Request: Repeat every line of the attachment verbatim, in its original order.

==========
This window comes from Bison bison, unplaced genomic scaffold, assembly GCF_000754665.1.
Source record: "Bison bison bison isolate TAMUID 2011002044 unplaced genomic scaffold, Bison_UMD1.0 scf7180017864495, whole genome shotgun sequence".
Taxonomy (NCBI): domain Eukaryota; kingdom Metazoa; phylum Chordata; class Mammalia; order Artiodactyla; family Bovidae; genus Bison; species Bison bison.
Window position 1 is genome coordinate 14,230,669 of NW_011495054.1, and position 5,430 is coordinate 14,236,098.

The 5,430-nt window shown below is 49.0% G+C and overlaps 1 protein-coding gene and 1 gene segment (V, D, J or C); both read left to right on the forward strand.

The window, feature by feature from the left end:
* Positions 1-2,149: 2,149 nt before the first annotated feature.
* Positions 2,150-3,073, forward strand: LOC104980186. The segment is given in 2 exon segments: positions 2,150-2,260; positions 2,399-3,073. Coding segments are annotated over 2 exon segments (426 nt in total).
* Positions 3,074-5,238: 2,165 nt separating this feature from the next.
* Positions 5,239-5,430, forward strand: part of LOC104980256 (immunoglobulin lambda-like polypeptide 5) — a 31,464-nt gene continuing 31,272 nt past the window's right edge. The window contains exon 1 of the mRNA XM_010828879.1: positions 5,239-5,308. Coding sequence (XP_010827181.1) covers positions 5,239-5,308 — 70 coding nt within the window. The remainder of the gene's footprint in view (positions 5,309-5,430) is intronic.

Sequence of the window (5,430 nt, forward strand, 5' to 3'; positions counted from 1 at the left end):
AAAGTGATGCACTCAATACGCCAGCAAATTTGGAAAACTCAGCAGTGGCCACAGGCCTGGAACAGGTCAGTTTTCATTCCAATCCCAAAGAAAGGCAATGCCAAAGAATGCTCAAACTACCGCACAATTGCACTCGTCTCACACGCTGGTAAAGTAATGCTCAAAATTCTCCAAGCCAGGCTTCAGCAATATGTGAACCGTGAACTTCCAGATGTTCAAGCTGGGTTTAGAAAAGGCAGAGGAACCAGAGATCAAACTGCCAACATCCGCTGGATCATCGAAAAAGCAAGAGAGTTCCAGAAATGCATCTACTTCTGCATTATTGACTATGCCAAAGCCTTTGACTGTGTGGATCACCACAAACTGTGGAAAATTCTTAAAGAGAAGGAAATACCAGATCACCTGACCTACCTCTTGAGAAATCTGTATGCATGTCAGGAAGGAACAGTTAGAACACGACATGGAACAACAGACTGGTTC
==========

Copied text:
This window comes from Bison bison, unplaced genomic scaffold, assembly GCF_000754665.1.
Source record: "Bison bison bison isolate TAMUID 2011002044 unplaced genomic scaffold, Bison_UMD1.0 scf7180017864495, whole genome shotgun sequence".
Taxonomy (NCBI): domain Eukaryota; kingdom Metazoa; phylum Chordata; class Mammalia; order Artiodactyla; family Bovidae; genus Bison; species Bison bison.
Window position 1 is genome coordinate 14,230,669 of NW_011495054.1, and position 5,430 is coordinate 14,236,098.

The 5,430-nt window shown below is 49.0% G+C and overlaps 1 protein-coding gene and 1 gene segment (V, D, J or C); both read left to right on the forward strand.

The window, feature by feature from the left end:
* Positions 1-2,149: 2,149 nt before the first annotated feature.
* Positions 2,150-3,073, forward strand: LOC104980186. The segment is given in 2 exon segments: positions 2,150-2,260; positions 2,399-3,073. Coding segments are annotated over 2 exon segments (426 nt in total).
* Positions 3,074-5,238: 2,165 nt separating this feature from the next.
* Positions 5,239-5,430, forward strand: part of LOC104980256 (immunoglobulin lambda-like polypeptide 5) — a 31,464-nt gene continuing 31,272 nt past the window's right edge. The window contains exon 1 of the mRNA XM_010828879.1: positions 5,239-5,308. Coding sequence (XP_010827181.1) covers positions 5,239-5,308 — 70 coding nt within the window. The remainder of the gene's footprint in view (positions 5,309-5,430) is intronic.

Sequence of the window (5,430 nt, forward strand, 5' to 3'; positions counted from 1 at the left end):
AAAGTGATGCACTCAATACGCCAGCAAATTTGGAAAACTCAGCAGTGGCCACAGGCCTGGAACAGGTCAGTTTTCATTCCAATCCCAAAGAAAGGCAATGCCAAAGAATGCTCAAACTACCGCACAATTGCACTCGTCTCACACGCTGGTAAAGTAATGCTCAAAATTCTCCAAGCCAGGCTTCAGCAATATGTGAACCGTGAACTTCCAGATGTTCAAGCTGGGTTTAGAAAAGGCAGAGGAACCAGAGATCAAACTGCCAACATCCGCTGGATCATCGAAAAAGCAAGAGAGTTCCAGAAATGCATCTACTTCTGCATTATTGACTATGCCAAAGCCTTTGACTGTGTGGATCACCACAAACTGTGGAAAATTCTTAAAGAGAAGGAAATACCAGATCACCTGACCTACCTCTTGAGAAATCTGTATGCATGTCAGGAAGGAACAGTTAGAACACGACATGGAACAACAGACTGGTTC